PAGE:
This is more than I’m prepared to give. They are pressing on, Rio even offered to do the sleep-over part of MY shifts if it meant I’d accept, but for now I’ve said I’ll continue to take shifts on an ad-hoc basis – so far I’ve said yes to everything, so it’s not like I’m being a princess about it – and see where it goes. I cannot compromise my family life and balance in this way. A standard 40-hour week spread over painfully exhausting shifts, no problem, but that’s not what this is.

And that’s cool. Worst thing I can imagine when it comes to this would be to promise something that I’ll find too challenging to deliver. I think Rio was a little disappointed and God knows he pushed, pushed and pushed some more, but I also know both he and Beethoven appreciated my honesty. Besides, if I agree to more than I feel I can handle and sacrifice too much to do it, I won’t be any good for them anyway. Win-win. Rio did mention he’ll see if they can find a way to pin me down permanently for what I can do and get someone new to cover the shifts I can’t commit to. It’s mainly the 25-hour one because even if I wanted to, Hubby travels a lot and at 14 Bambino is too young to be completely solo like that.

So life will continue this way for a while and that’s awesome. I’m getting shifts at a steady rate with three or four every week and trust me, that’s brilliant. It does take it out of me and often I get home wired as well as absolutely spent, but with this arrangement (that of course also does allow me to say no, should I need to) I still have the balance I need. And oh, I still get quality time, albeit even this way much less, with Hubby and Bambino.

I took the relaxation group again yesterday and I didn’t die. I felt the fear and did it anyway (good book, by the way – “Feel the Fear and Do It Anyway” – look it up). Good, eh? And next time I might even go into it without my heart beating so hard I’m breathless! Because I’m still learning and finding my feet, I want to check off with either Beethoven or Rio or one of the therapists before I take a reading, poem or video clip to the group. Cherokee sent me the below clip recently. She said once, since I got sober, that she’s glad to have me back. I took this to mean she always loved me for who I actually am, and that perhaps my descent into alcoholism stole me away from her there for a while. If you can call best part of two decades “a while”, that is.

Anyway. Cherokee loves this series called Vikings, and this dude is an actor and plays one of the main parts. I watched it and loved it. The things he is grateful for I can sign my name to, I can totally relate to the fear of saying goodbye to “that life” and more than anything I can only echo his words: YOU ARE NOT ALONE. We need to talk about these things – addiction, mental health, etc – and there is light at the end of the tunnel. I’m with him, and although I’m not a successful actor in my 20s I can still relate to every single thing he said. Er, I don’t have “hanger-on’s” but apart from that bit, I suppose. Let me assure you that there is a way out of the living hell that is addiction. It gets brighter, it gets better and one day you’ll sit there and look back and not believe, uhm, what you USED to believe.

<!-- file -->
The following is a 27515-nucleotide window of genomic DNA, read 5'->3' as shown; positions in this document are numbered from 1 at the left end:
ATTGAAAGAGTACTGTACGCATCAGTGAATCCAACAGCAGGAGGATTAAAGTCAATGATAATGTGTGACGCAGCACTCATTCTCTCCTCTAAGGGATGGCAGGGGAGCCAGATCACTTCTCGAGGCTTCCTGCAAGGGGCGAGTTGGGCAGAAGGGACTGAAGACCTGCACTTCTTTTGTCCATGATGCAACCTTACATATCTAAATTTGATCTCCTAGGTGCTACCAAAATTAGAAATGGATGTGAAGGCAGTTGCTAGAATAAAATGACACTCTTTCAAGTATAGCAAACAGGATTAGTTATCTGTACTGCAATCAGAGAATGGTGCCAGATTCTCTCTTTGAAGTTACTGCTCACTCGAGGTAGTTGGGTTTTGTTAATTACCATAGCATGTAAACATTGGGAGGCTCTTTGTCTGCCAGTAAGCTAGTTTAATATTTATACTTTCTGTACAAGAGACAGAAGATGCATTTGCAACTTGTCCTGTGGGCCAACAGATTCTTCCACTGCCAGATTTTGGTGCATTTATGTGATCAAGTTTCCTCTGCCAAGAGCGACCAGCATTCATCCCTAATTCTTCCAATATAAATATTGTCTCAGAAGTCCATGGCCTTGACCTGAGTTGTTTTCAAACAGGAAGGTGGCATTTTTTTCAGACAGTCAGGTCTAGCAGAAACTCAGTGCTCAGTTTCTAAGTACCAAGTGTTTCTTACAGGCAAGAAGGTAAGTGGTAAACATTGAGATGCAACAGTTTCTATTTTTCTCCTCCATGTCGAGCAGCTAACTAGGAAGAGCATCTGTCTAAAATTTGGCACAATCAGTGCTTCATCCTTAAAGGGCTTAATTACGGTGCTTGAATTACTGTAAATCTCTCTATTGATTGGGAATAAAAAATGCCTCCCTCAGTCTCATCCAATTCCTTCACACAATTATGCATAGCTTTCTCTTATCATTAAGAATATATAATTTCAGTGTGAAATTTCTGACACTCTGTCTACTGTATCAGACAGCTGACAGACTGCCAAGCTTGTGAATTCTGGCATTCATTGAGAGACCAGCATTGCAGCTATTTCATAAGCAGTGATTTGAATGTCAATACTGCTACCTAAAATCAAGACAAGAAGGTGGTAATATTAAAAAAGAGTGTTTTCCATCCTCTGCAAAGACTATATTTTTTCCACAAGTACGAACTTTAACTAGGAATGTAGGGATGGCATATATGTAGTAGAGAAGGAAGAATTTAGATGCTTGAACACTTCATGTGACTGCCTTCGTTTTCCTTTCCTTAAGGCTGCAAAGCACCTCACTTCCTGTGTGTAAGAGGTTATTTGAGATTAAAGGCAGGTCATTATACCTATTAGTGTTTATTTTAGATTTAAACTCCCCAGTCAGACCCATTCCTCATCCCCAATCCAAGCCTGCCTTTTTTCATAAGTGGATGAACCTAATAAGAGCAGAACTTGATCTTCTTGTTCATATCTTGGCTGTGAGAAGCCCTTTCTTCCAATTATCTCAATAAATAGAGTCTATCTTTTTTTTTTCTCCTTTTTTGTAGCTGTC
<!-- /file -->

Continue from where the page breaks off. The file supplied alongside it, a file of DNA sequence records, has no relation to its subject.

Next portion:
It’s about 15 minutes long. WATCH IT. The guy talks a lot of sense.

As for me, today I’m most grateful for these things, in no particular order:

  1. I woke up without a crippling hangover.
  2. I don’t have to drink today.
  3. Bambino’s sense of humour – he had me rolling this morning, he’s just too funny.
  4. I’m a good wife and finally a present mother.
  5. I get to do something I’m passionate about for a living. Well, ad-hoc anyway!
  6. My new foundation from Bobbi Brown – I look all dewy! (Superficial, I know – sorry, not sorry).
  7. Feeling so enthusiastic and energised.
  8. Hubby’s delectable bottom. Oh, and his grrrrr-wanna-bite-them-they’re-so-good legs.
  9. Being alive.
  10. Cherokee – this amazing, kick-ass woman who is MY friend. She’s with ME! Smug as fuck.
  11. That I can now face my fears and do even the things that terrify me.

Today I’m not going to drink.

Stark Naked, I Swear

I crashed. I hit one of those bumps in the road that I – when I was in active addiction – avoided like the plague. I.e. the sort of bump that I’ve been avoiding my entire adult life, running away and hiding from any potential friction long before it could even form aforementioned bump. When we get sober, I think some of us have this little disillusion that our lives will just magically transform and be perfect – I hear it all the time in various recovery groups: “why am I still not sleeping well? I’ve been sober for weeks!” or that we are pissed off that even though we did that horrendously scary thing and got sober, we’re still in pain! That’s so unfair! Me, me, me!!

Don’t get me wrong – sobriety DOES transform our lives, of course it does. What I’m saying is that it doesn’t make us bullet proof. We still lose our jobs. Our partners still leave us. People we love still get ill. People we love even die. Whilst this may make us bitter as we may feel we deserved better for cleverly and bravely fighting our demons, I think it’s so important to remember that what sobriety actually means is that we get a shot at being the best we can be and be best placed to not just enjoy the happy times but best placed to deal with the shitters too. And that’s where I found myself this Saturday just gone.